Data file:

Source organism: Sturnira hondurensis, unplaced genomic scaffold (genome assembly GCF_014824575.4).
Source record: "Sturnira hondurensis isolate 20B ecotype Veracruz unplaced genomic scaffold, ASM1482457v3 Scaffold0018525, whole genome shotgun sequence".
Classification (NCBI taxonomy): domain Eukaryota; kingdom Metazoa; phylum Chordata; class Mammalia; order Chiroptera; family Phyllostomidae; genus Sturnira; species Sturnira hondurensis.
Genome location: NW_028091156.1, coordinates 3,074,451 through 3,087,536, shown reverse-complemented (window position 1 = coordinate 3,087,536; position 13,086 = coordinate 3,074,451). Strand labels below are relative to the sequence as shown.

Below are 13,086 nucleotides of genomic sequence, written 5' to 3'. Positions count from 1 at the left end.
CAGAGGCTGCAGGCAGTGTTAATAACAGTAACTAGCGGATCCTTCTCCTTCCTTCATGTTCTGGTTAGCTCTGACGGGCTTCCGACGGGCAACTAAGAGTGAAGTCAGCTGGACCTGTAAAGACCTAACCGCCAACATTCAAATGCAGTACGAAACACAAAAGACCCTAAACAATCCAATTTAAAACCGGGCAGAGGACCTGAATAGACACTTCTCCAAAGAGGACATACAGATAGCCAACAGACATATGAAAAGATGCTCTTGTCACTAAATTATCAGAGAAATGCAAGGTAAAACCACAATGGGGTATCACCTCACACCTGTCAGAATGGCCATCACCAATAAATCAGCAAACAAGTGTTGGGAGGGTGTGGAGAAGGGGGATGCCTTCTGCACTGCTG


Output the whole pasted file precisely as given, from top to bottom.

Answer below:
Source organism: Sturnira hondurensis, unplaced genomic scaffold (genome assembly GCF_014824575.4).
Source record: "Sturnira hondurensis isolate 20B ecotype Veracruz unplaced genomic scaffold, ASM1482457v3 Scaffold0018525, whole genome shotgun sequence".
Classification (NCBI taxonomy): domain Eukaryota; kingdom Metazoa; phylum Chordata; class Mammalia; order Chiroptera; family Phyllostomidae; genus Sturnira; species Sturnira hondurensis.
Genome location: NW_028091156.1, coordinates 3,074,451 through 3,087,536, shown reverse-complemented (window position 1 = coordinate 3,087,536; position 13,086 = coordinate 3,074,451). Strand labels below are relative to the sequence as shown.

Below are 13,086 nucleotides of genomic sequence, written 5' to 3'. Positions count from 1 at the left end.
CAGAGGCTGCAGGCAGTGTTAATAACAGTAACTAGCGGATCCTTCTCCTTCCTTCATGTTCTGGTTAGCTCTGACGGGCTTCCGACGGGCAACTAAGAGTGAAGTCAGCTGGACCTGTAAAGACCTAACCGCCAACATTCAAATGCAGTACGAAACACAAAAGACCCTAAACAATCCAATTTAAAACCGGGCAGAGGACCTGAATAGACACTTCTCCAAAGAGGACATACAGATAGCCAACAGACATATGAAAAGATGCTCTTGTCACTAAATTATCAGAGAAATGCAAGGTAAAACCACAATGGGGTATCACCTCACACCTGTCAGAATGGCCATCACCAATAAATCAGCAAACAAGTGTTGGGAGGGTGTGGAGAAGGGGGATGCCTTCTGCACTGCTG